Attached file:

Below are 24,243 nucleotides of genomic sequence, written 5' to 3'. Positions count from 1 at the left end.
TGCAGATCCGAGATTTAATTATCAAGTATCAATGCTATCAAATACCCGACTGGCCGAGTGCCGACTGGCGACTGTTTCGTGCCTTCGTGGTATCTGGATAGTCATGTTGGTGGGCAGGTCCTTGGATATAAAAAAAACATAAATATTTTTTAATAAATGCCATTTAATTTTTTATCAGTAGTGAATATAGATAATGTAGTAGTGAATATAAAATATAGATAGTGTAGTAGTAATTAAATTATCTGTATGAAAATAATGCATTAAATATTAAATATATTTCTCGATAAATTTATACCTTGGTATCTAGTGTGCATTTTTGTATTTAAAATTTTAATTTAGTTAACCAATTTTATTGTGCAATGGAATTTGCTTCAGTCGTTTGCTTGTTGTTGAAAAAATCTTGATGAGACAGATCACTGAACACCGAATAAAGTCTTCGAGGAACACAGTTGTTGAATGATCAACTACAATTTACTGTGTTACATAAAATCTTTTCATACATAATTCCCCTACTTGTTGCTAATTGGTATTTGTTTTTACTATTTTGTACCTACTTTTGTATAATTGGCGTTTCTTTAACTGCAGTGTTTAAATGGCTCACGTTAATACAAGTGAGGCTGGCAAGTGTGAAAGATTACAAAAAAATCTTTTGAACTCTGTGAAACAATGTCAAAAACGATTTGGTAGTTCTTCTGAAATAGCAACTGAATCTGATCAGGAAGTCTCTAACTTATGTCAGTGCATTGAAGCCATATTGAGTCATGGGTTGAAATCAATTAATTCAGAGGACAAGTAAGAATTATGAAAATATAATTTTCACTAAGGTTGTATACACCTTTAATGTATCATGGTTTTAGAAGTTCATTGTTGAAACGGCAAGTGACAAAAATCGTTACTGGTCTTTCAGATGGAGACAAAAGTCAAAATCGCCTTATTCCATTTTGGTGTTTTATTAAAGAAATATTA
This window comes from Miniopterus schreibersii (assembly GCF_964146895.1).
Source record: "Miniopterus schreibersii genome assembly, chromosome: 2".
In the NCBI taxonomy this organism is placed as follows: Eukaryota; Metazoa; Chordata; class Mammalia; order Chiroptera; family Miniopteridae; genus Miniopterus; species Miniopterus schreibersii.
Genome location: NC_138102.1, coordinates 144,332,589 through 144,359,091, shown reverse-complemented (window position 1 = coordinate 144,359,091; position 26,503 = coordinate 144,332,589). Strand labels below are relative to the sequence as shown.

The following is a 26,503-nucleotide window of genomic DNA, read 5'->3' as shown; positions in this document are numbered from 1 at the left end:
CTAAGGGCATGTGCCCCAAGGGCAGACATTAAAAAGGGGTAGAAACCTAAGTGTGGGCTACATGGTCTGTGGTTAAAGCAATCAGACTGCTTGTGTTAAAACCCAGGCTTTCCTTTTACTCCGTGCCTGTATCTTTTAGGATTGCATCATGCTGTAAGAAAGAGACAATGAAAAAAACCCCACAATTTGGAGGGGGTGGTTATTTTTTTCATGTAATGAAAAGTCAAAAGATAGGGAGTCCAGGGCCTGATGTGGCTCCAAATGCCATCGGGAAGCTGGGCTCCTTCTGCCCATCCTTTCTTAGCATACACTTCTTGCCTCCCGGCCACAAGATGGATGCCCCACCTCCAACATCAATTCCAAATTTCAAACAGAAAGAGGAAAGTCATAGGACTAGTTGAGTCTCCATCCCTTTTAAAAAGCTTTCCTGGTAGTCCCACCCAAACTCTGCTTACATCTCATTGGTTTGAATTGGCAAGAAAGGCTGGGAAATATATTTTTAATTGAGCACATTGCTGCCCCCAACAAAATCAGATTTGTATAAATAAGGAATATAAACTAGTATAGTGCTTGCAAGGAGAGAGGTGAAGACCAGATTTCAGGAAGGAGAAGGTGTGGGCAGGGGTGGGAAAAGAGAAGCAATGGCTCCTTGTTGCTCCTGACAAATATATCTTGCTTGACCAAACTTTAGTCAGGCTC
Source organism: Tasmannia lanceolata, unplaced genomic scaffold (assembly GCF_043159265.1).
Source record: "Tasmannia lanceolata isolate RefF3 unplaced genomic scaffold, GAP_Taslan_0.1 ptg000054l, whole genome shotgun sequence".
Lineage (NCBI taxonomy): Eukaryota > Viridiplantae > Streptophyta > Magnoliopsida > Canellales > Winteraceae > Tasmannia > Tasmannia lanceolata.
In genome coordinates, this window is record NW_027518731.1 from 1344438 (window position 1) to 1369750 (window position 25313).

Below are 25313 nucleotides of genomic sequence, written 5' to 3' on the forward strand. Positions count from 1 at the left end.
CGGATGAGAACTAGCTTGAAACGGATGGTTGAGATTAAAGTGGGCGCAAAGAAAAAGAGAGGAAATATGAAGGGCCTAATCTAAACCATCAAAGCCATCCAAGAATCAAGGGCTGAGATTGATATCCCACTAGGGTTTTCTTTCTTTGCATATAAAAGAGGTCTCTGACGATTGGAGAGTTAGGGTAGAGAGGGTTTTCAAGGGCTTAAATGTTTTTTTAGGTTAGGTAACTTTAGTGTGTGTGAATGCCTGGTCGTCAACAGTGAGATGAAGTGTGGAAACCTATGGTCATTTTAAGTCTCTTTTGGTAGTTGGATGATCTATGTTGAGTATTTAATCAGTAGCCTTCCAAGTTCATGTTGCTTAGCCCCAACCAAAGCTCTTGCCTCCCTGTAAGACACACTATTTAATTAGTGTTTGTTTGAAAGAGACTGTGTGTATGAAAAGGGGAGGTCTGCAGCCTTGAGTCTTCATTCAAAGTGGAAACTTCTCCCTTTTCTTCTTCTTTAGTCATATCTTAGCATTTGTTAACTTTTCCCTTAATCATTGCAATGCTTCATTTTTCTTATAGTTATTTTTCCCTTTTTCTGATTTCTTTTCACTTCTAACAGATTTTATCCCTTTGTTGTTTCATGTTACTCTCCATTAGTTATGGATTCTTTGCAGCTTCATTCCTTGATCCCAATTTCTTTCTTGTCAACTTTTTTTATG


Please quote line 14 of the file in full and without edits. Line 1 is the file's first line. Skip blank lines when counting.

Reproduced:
CGGATGAGAACTAGCTTGAAACGGATGGTTGAGATTAAAGTGGGCGCAAAGAAAAAGAGAGGAAATATGAAGGGCCTAATCTAAACCATCAAAGCCATCCAAGAATCAAGGGCTGAGATTGATATCCCACTAGGGTTTTCTTTCTTTGCATATAAAAGAGGTCTCTGACGATTGGAGAGTTAGGGTAGAGAGGGTTTTCAAGGGCTTAAATGTTTTTTTAGGTTAGGTAACTTTAGTGTGTGTGAATGCCTGGTCGTCAACAGTGAGATGAAGTGTGGAAACCTATGGTCATTTTAAGTCTCTTTTGGTAGTTGGATGATCTATGTTGAGTATTTAATCAGTAGCCTTCCAAGTTCATGTTGCTTAGCCCCAACCAAAGCTCTTGCCTCCCTGTAAGACACACTATTTAATTAGTGTTTGTTTGAAAGAGACTGTGTGTATGAAAAGGGGAGGTCTGCAGCCTTGAGTCTTCATTCAAAGTGGAAACTTCTCCCTTTTCTTCTTCTTTAGTCATATCTTAGCATTTGTTAACTTTTCCCTTAATCATTGCAATGCTTCATTTTTCTTATAGTTATTTTTCCCTTTTTCTGATTTCTTTTCACTTCTAACAGATTTTATCCCTTTGTTGTTTCATGTTACTCTCCATTAGTTATGGATTCTTTGCAGCTTCATTCCTTGATCCCAATTTCTTTCTTGTCAACTTTTTTTATG